Then there are the puzzles, which I can assure you ramp up in difficulty considerably the farther you travel from the Great Plateau. You’re introduced to your Runes early on: Bombs, Magnesis, Stasis, and Cryonis. With these constant tools at your belt, you’ll not only learn to master your outdoor environment but also be challenged to your limits within the Shrines–optional short dungeons dotted throughout Hyrule. Each Shrine has a theme, and many offer an introductory puzzle or two to introduce you to the theme before presenting the real test of the Shrine. My favorite puzzles were those that used the gyroscope within the Joy-Cons, but there wasn’t a single Shrine puzzle I encountered that felt stale or overused.
Rest assured, too, that true dungeons are present beyond the short Shrines. I can’t say too much without spoiling, but suffice to say that the dungeons in Breath of the Wild will not be what you expect them to be or are used to seeing in Zelda games. This is not a bad thing. It took me some time to let go of my pre-conceived notions of how dungeons ought to be handled, but once I did, I fully appreciated the unique designs. With puzzles and boss battles neatly balancing on the line of challenging but doable, you’ll be left with a sense of accomplishment each time you hear the familiar “Success!” musical chime.
Finally, how could I not praise the sound design? Three words: Download. This. Soundtrack. The music is lead but not overpowered by piano and carefully blends old, familiar Legend of Zelda melodies with new tunes. There are a few serious nostalgia-invokers here alongside the unobtrusive, atmospheric backgrounds. The excellent sound isn’t the only place you’ll find callbacks to older Zelda titles, either. Fans of the series will stumble upon easter egg after easter egg of loving recall from past titles: everything from Wind Waker to Phantom Hourglass to the original game is invoked.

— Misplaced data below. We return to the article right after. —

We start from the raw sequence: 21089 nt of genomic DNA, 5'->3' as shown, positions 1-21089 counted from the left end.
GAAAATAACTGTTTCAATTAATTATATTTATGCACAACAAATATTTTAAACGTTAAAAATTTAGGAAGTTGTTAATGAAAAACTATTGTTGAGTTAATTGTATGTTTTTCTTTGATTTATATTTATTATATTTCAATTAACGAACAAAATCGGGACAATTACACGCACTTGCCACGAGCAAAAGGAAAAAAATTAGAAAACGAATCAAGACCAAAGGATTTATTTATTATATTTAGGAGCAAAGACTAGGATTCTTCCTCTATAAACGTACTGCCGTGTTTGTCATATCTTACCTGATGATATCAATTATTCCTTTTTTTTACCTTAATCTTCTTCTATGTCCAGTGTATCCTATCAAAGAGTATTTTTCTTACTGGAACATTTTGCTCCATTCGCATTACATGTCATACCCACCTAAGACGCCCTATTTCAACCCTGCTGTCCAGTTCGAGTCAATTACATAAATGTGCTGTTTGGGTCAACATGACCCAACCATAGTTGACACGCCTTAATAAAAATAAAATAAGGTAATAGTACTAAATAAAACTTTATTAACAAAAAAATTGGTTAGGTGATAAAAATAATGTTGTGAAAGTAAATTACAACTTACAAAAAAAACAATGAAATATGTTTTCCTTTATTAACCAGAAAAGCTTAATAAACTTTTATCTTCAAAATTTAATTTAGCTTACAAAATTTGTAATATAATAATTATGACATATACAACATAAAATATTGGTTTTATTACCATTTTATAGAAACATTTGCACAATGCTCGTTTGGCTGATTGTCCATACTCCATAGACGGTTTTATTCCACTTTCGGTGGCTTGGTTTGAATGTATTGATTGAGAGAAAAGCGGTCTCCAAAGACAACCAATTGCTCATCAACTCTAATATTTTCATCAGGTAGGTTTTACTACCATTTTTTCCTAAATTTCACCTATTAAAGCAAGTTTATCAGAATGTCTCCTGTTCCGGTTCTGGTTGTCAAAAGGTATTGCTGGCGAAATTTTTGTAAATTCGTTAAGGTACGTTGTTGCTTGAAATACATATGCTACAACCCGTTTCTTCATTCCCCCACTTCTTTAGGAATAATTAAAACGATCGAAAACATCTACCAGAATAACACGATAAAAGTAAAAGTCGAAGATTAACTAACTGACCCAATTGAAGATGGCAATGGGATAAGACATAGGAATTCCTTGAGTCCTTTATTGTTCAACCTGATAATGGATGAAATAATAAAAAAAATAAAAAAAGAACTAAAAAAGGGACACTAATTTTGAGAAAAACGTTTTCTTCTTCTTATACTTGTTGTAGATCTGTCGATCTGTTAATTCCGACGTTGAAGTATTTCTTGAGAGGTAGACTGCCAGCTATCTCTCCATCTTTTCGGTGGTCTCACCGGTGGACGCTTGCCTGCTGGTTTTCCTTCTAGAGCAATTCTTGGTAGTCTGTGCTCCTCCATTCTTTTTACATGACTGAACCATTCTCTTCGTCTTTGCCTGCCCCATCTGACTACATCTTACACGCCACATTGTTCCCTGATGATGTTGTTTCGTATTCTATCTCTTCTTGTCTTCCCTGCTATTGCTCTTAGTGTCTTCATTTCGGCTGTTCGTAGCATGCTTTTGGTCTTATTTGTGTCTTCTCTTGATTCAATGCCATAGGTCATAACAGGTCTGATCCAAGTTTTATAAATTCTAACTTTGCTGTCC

I realize that the majority of this review has painted rather broad strokes, but that’s by necessity. Breath of the Wild is not a game that I want to describe to you in minute mechanical detail because that would sap the title of its power should you pick it up. Every joyful moment hinges on the journey you choose and the experience you create for yourself in the vast, truly open world of Hyrule. I’ve clocked in somewhere well over 40 hours (the game doesn’t visibly keep track) and while I’ve seen the credits roll, I’m nowhere near done exploration. The truth is, I didn’t want the game to be over. I’m still eager to double my time or perhaps more combing over everything Breath of the Wild has to offer.
The Legend of Zelda: Breath of the WildNintendo
A copy of this game and a Nintendo Switch console were provided to App Trigger for the purpose of this review. All scores are ranked out of 10, with .5 increments. Click here to learn more about our Review Policy.